July 11 (Bloomberg) -- Arabica coffee rose for the first time in three days as Brazil, the world’s largest producer, negotiates farmer subsidies that will limit sales of surplus beans. Cocoa also gained.
Brazilian officials met with coffee growers yesterday to seek an agreement on 390 million reais ($172 million) in subsidies. The government may buy coffee in public auctions, sell options contracts or use the so-called Pepro subsidies, where growers are paid the difference between market prices and the established minimum price of 307 reais per 60-kilogram bag. Futures tumbled 33 percent in the past 12 months and a plunge in the real against the dollar is encouraging exports that may push prices down further.
“This is the same program Brazil has used successfully before,” Jack Scoville, a vice president at Price Futures Group Inc. in Chicago, said in a telephone interview. “It supports the market and is good for everyone involved.”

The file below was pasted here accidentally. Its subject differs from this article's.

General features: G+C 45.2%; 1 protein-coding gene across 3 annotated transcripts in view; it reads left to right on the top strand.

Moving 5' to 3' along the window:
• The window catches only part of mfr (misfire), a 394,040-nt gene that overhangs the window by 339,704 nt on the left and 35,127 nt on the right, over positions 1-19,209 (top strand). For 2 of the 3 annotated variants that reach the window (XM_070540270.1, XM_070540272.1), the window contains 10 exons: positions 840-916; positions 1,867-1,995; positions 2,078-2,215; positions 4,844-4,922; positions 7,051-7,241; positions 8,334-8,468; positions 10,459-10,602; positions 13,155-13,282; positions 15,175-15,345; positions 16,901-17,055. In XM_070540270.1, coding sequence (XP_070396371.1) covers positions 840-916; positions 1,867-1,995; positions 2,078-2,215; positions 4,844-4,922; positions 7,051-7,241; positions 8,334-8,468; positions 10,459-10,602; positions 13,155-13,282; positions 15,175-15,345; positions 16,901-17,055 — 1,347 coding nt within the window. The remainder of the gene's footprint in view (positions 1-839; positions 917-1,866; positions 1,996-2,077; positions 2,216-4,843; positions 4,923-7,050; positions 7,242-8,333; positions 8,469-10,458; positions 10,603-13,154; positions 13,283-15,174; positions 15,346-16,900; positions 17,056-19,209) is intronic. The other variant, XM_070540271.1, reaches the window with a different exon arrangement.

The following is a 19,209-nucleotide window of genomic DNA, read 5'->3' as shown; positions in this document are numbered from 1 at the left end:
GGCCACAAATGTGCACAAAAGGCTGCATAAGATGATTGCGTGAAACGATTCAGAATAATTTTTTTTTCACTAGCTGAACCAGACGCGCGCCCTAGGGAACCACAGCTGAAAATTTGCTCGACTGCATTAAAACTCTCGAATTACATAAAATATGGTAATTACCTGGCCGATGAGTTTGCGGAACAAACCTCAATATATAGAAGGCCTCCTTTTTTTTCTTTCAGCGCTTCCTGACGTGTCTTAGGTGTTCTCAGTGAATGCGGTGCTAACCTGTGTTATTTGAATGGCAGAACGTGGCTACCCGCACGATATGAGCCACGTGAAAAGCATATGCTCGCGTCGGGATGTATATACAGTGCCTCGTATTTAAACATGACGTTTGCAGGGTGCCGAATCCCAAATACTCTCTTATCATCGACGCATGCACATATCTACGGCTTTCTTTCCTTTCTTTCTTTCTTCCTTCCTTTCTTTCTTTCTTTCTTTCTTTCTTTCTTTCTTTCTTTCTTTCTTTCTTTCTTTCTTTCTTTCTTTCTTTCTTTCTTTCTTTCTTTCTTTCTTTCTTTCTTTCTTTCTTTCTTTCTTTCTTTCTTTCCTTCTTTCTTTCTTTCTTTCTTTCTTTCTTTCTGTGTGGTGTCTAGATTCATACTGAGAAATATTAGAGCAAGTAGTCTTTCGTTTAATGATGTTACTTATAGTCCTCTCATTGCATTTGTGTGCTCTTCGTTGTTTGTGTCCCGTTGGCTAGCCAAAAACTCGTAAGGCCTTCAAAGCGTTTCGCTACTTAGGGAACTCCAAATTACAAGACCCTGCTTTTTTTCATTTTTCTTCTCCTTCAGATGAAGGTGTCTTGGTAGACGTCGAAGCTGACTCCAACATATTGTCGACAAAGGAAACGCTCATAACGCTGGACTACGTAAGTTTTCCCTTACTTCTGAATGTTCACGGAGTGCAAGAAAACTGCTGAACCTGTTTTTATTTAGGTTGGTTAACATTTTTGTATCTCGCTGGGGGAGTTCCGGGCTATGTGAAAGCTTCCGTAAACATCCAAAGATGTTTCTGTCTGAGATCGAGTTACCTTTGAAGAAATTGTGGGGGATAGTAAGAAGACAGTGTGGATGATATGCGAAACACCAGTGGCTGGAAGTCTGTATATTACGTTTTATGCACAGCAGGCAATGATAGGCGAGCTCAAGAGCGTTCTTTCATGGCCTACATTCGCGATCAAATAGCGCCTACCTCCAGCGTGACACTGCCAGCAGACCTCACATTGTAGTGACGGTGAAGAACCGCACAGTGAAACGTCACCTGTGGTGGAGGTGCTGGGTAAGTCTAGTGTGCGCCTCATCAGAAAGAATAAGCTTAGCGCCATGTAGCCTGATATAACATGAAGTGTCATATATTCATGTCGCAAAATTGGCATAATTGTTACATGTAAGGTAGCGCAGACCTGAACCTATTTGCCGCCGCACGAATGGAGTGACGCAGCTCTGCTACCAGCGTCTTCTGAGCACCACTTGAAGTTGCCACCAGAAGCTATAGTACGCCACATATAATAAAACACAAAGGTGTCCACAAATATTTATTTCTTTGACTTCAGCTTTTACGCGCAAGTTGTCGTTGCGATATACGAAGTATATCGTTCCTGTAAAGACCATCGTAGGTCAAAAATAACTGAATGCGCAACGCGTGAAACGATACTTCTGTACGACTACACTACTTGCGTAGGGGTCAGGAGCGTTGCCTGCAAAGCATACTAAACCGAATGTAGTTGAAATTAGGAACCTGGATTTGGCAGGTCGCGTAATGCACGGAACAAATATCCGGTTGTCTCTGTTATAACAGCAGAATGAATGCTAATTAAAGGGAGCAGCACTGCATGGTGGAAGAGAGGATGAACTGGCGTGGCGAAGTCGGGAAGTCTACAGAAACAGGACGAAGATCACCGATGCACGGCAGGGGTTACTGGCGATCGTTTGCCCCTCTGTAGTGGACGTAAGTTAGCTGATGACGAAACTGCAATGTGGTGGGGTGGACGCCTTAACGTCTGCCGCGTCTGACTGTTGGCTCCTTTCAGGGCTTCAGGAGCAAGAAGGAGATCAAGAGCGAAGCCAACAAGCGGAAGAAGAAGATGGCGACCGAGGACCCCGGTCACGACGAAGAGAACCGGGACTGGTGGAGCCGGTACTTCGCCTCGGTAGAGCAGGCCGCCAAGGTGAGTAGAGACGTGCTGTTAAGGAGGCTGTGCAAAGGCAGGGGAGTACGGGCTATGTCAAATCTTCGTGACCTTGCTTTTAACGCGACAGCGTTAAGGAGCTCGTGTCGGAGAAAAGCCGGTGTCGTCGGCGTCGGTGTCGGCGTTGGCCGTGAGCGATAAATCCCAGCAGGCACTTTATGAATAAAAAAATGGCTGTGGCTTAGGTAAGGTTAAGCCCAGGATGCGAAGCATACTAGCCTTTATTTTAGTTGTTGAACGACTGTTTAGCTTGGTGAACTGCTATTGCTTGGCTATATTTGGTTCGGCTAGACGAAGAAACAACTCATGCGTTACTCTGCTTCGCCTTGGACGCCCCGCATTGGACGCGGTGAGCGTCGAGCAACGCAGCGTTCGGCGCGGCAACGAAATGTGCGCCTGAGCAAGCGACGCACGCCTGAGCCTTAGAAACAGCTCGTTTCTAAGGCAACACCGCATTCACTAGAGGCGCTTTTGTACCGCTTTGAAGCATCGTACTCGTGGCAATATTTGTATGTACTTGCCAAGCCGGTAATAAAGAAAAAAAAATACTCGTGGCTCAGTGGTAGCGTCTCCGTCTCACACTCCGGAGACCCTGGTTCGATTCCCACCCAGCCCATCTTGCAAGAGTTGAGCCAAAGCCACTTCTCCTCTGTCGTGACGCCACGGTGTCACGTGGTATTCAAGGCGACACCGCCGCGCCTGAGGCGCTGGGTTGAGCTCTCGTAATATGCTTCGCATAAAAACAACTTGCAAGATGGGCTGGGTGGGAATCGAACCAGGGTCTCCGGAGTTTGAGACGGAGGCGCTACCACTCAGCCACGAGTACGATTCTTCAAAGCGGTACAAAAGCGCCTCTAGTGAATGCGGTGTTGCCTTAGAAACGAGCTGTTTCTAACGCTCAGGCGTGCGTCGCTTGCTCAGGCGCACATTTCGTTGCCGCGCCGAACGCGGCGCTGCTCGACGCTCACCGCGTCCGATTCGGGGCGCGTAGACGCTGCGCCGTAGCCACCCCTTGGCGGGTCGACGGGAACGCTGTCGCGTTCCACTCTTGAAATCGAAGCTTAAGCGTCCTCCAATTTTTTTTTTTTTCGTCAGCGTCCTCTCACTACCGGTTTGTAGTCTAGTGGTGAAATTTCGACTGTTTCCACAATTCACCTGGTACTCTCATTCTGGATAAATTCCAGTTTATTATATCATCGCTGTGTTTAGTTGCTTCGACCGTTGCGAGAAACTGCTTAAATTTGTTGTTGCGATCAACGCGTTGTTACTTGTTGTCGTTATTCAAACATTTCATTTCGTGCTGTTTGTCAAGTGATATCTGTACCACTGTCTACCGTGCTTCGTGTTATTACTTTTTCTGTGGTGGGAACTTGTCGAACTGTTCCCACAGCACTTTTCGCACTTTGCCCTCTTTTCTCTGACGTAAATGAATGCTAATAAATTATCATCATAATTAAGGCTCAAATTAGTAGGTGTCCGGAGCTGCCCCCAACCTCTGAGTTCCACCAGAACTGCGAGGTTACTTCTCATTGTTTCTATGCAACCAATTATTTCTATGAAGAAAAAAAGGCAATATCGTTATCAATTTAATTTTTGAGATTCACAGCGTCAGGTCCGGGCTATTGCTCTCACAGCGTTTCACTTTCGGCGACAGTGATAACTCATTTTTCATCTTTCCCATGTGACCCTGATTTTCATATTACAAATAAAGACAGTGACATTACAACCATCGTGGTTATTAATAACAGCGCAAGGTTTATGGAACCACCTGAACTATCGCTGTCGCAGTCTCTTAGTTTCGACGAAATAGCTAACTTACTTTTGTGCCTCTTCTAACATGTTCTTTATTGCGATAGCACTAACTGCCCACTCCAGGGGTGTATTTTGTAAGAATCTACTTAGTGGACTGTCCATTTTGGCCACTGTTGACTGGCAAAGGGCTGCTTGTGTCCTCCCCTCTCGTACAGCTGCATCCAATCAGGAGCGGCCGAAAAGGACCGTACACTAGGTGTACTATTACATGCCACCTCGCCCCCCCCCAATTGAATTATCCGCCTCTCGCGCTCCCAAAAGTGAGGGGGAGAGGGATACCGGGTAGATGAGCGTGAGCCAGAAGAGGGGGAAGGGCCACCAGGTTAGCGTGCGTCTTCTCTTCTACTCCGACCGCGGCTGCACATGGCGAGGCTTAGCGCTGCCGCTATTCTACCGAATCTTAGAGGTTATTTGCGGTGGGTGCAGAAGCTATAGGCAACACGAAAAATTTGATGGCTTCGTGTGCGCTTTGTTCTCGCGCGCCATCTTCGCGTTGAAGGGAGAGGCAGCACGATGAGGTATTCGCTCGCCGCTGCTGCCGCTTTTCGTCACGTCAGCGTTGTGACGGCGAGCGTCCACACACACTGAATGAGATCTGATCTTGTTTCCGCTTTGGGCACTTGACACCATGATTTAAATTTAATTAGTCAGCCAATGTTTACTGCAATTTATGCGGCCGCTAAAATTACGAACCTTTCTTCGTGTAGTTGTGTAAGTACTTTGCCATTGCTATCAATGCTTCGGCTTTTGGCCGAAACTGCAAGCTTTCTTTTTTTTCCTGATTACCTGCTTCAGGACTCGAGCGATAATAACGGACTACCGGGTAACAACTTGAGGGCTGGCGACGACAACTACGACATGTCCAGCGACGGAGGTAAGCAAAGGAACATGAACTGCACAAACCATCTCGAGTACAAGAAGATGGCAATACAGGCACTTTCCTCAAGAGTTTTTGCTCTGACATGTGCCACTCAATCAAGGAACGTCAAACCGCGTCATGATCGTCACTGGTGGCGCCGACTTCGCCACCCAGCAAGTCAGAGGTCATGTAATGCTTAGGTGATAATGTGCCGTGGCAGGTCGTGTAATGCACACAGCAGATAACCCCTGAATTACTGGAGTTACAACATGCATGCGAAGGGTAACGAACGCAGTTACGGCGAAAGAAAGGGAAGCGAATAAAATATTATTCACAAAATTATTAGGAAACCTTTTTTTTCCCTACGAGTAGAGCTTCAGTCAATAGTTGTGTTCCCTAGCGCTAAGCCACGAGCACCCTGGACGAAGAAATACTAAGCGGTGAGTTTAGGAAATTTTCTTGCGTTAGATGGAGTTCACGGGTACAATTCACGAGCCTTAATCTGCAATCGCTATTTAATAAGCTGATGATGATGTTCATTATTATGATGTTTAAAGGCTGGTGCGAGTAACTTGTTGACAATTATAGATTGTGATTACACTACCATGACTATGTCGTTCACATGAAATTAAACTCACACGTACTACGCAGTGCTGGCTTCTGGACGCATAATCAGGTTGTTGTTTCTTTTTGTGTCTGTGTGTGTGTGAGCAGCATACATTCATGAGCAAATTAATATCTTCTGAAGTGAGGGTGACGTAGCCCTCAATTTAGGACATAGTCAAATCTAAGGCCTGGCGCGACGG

Arabica coffee for September delivery rose 1.4 percent to close at $1.234 a pound at 2 p.m. on ICE Futures U.S. in New York. Prices dropped 1.5 percent in the previous two sessions.
Workers at Brazil’s Santos, the largest port in South America, began a strike yesterday and won’t be at work today as part of a nationwide walkout with other industrial unions. The strike prevented about 13 container ships from being loaded.
“The Brazilian strike is creating concern that shipments will be delayed,” Rodrigo Costa, a trading director at Caturra Coffee Corp., said in a telephone interview.
Cocoa futures for September delivery advanced 2.8 percent to settle at $2,239 a metric ton on ICE, the biggest gain since April 8.
To contact the reporter on this story: Marley DelDuchetto Kayden in Chicago at email@example.com
To contact the editor responsible for this story: Steve Stroth at firstname.lastname@example.org